Any data that would directly show the long-term trend of the gastric cancer incidence rate is not yet available in Korea. Hence, mortality data appears to be the only index of the incidence of gastric cancer. When using this morality data, we should consider the quality of the data in terms of its completeness and validity. The completeness of the data, i.e., the extent to which all cancer deaths that occurred in Korea were included in the database, is know to be reliable since 1980 (19). In terms of validity, the proportion of death certificates issued by physicians was only 77.6% by 2002, and so this may underestimate the true mortality (19). Regardless of the quality of the mortality data, the most notable weak point of performing mortality data analysis for gastric cancer concerns the reduction in case-fatalities by year due to the technologic improvements in screening and treatment. Thus, the simple use of mortality data may overestimate the true decrease (20).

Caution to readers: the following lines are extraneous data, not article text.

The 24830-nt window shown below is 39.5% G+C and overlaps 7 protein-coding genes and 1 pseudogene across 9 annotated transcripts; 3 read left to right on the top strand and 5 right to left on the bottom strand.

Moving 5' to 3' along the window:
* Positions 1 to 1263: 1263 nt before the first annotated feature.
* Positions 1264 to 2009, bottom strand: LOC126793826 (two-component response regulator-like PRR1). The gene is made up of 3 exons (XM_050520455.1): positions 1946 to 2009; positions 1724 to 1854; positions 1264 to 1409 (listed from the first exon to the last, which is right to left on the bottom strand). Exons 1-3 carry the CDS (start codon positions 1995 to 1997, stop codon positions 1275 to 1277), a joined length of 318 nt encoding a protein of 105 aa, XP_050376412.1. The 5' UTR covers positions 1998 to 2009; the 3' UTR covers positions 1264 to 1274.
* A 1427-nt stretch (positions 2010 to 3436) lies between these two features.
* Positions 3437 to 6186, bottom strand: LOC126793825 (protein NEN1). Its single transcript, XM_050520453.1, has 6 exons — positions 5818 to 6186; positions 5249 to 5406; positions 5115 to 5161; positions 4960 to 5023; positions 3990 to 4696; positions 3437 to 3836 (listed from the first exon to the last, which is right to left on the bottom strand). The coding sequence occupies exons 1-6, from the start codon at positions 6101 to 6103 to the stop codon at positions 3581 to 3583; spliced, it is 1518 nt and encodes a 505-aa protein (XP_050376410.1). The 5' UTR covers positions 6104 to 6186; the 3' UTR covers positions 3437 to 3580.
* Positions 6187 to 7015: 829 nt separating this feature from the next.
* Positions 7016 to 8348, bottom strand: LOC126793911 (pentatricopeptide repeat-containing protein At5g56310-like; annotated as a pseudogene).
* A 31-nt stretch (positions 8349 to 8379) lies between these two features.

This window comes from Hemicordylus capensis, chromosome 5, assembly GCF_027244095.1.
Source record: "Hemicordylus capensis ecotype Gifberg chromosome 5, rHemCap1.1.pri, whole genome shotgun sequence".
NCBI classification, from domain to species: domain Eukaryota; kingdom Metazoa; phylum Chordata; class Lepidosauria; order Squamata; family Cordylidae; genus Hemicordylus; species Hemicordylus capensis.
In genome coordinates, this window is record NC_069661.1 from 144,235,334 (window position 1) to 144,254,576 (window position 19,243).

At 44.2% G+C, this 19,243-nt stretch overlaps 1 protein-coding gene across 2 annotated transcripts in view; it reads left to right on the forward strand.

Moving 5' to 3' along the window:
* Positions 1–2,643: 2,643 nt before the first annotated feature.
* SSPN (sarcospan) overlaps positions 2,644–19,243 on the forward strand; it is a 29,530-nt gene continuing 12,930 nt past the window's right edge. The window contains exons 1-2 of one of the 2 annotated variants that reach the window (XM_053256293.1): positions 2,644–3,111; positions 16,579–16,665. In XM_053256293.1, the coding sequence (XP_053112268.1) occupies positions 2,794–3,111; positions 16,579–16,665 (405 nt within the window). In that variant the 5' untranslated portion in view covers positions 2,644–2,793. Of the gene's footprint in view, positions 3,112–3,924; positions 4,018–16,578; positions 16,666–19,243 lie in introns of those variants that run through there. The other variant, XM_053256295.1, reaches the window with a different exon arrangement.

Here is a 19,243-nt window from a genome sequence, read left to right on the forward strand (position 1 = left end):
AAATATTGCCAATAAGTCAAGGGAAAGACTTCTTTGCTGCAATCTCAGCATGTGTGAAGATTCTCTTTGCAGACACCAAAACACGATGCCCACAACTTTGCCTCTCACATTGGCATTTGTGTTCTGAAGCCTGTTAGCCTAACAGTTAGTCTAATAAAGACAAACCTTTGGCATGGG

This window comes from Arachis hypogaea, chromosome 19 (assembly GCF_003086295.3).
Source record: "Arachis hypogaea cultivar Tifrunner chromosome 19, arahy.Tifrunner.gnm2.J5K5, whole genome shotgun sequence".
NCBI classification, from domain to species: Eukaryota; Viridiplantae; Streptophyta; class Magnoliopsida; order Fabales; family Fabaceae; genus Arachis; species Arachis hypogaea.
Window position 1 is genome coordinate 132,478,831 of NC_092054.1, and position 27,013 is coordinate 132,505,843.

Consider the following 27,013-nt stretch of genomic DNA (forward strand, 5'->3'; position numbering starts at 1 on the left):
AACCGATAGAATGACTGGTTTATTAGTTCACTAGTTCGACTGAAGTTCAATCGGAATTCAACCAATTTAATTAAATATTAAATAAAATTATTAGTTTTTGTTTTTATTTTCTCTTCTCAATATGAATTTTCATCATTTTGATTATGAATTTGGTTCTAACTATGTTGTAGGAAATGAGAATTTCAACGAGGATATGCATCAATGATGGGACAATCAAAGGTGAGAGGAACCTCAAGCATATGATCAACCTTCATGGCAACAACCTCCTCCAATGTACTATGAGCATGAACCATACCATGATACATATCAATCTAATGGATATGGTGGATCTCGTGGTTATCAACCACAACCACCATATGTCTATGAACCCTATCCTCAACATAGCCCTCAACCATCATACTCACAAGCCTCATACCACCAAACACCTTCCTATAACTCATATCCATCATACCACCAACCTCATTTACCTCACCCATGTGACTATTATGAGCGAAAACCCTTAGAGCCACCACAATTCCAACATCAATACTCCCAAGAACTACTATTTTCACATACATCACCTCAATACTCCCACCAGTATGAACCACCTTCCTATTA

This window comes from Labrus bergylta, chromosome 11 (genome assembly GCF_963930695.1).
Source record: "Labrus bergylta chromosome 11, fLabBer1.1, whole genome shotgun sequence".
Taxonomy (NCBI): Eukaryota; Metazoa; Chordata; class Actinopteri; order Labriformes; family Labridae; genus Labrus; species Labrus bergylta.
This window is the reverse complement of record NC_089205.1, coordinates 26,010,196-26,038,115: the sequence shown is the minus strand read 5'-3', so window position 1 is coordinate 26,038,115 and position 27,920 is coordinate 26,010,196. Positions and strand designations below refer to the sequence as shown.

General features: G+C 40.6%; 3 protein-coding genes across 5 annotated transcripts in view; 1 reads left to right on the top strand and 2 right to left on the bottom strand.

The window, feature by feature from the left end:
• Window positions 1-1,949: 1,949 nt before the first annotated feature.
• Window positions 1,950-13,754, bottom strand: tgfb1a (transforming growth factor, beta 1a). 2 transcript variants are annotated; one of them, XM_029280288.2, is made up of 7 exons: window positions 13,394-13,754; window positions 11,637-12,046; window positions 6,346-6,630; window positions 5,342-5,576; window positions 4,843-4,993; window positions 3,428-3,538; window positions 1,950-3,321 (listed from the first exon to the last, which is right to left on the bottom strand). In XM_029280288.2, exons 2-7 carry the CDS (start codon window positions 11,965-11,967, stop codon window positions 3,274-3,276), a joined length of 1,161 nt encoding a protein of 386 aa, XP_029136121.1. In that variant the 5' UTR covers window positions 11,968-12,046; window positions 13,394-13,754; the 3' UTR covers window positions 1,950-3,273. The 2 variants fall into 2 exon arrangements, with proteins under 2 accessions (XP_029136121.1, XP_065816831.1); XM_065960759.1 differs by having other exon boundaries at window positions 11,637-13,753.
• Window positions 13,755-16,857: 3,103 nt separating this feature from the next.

In summary, there was an overall decrease in gastric cancer mortality during 1984~2003 in Korea. The mortality pattern of gastric cancer was dominantly explained by a birth cohort effect, a decrease in exposure to risk factors or an increase in the exposure to protective factors. Therefore, not only the mortality, but also the incidence of gastric cancer in Korea is expected to further decrease in both males and females.


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Fig. 1
Estimated cohort effect (closed symbols) on cancer mortality using the age-cohort model, and the predicted cohort effect (open symbols) by extrapolating the estimates of the cohort parameters.
Table 1
Age-specific mortality rates for cancer during the period 1984~2013 in Korea (per 100,000 persons)

*age-adjusted mortality rates standardized by the 2004~2008 population in Korea.

Table 2
Summary statistics of the age-period-cohort models for gastric cancer mortality for the period 1984~2003
Table 3
Observed and predicted number of gastric cancer deaths in Korea (1984~2013)